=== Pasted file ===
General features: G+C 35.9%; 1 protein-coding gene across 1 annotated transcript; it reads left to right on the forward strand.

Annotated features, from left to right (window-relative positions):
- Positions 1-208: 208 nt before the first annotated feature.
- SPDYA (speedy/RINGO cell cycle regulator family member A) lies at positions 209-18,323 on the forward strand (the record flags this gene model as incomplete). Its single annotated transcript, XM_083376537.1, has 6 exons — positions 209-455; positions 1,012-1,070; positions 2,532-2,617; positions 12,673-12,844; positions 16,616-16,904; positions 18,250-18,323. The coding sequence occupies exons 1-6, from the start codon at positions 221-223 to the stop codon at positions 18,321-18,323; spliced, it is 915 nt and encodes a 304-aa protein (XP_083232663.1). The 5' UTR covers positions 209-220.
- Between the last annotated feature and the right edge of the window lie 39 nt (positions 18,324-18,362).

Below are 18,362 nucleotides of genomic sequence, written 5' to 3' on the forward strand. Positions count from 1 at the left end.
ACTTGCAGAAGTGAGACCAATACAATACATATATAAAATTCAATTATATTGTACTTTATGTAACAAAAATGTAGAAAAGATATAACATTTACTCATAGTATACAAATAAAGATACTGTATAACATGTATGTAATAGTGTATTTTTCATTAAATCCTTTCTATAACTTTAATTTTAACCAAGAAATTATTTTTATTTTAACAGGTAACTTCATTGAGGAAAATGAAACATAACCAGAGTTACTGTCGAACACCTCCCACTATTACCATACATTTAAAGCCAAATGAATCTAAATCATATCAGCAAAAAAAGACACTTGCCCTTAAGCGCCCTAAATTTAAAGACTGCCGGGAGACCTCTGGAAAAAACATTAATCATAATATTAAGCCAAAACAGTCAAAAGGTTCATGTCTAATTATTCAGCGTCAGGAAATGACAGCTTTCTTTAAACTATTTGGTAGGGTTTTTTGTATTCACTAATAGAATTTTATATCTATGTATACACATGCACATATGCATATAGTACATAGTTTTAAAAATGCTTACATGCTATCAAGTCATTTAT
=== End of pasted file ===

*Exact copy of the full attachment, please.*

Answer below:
General features: G+C 35.9%; 1 protein-coding gene across 1 annotated transcript; it reads left to right on the forward strand.

Annotated features, from left to right (window-relative positions):
- Positions 1-208: 208 nt before the first annotated feature.
- SPDYA (speedy/RINGO cell cycle regulator family member A) lies at positions 209-18,323 on the forward strand (the record flags this gene model as incomplete). Its single annotated transcript, XM_083376537.1, has 6 exons — positions 209-455; positions 1,012-1,070; positions 2,532-2,617; positions 12,673-12,844; positions 16,616-16,904; positions 18,250-18,323. The coding sequence occupies exons 1-6, from the start codon at positions 221-223 to the stop codon at positions 18,321-18,323; spliced, it is 915 nt and encodes a 304-aa protein (XP_083232663.1). The 5' UTR covers positions 209-220.
- Between the last annotated feature and the right edge of the window lie 39 nt (positions 18,324-18,362).

Below are 18,362 nucleotides of genomic sequence, written 5' to 3' on the forward strand. Positions count from 1 at the left end.
ACTTGCAGAAGTGAGACCAATACAATACATATATAAAATTCAATTATATTGTACTTTATGTAACAAAAATGTAGAAAAGATATAACATTTACTCATAGTATACAAATAAAGATACTGTATAACATGTATGTAATAGTGTATTTTTCATTAAATCCTTTCTATAACTTTAATTTTAACCAAGAAATTATTTTTATTTTAACAGGTAACTTCATTGAGGAAAATGAAACATAACCAGAGTTACTGTCGAACACCTCCCACTATTACCATACATTTAAAGCCAAATGAATCTAAATCATATCAGCAAAAAAAGACACTTGCCCTTAAGCGCCCTAAATTTAAAGACTGCCGGGAGACCTCTGGAAAAAACATTAATCATAATATTAAGCCAAAACAGTCAAAAGGTTCATGTCTAATTATTCAGCGTCAGGAAATGACAGCTTTCTTTAAACTATTTGGTAGGGTTTTTTGTATTCACTAATAGAATTTTATATCTATGTATACACATGCACATATGCATATAGTACATAGTTTTAAAAATGCTTACATGCTATCAAGTCATTTAT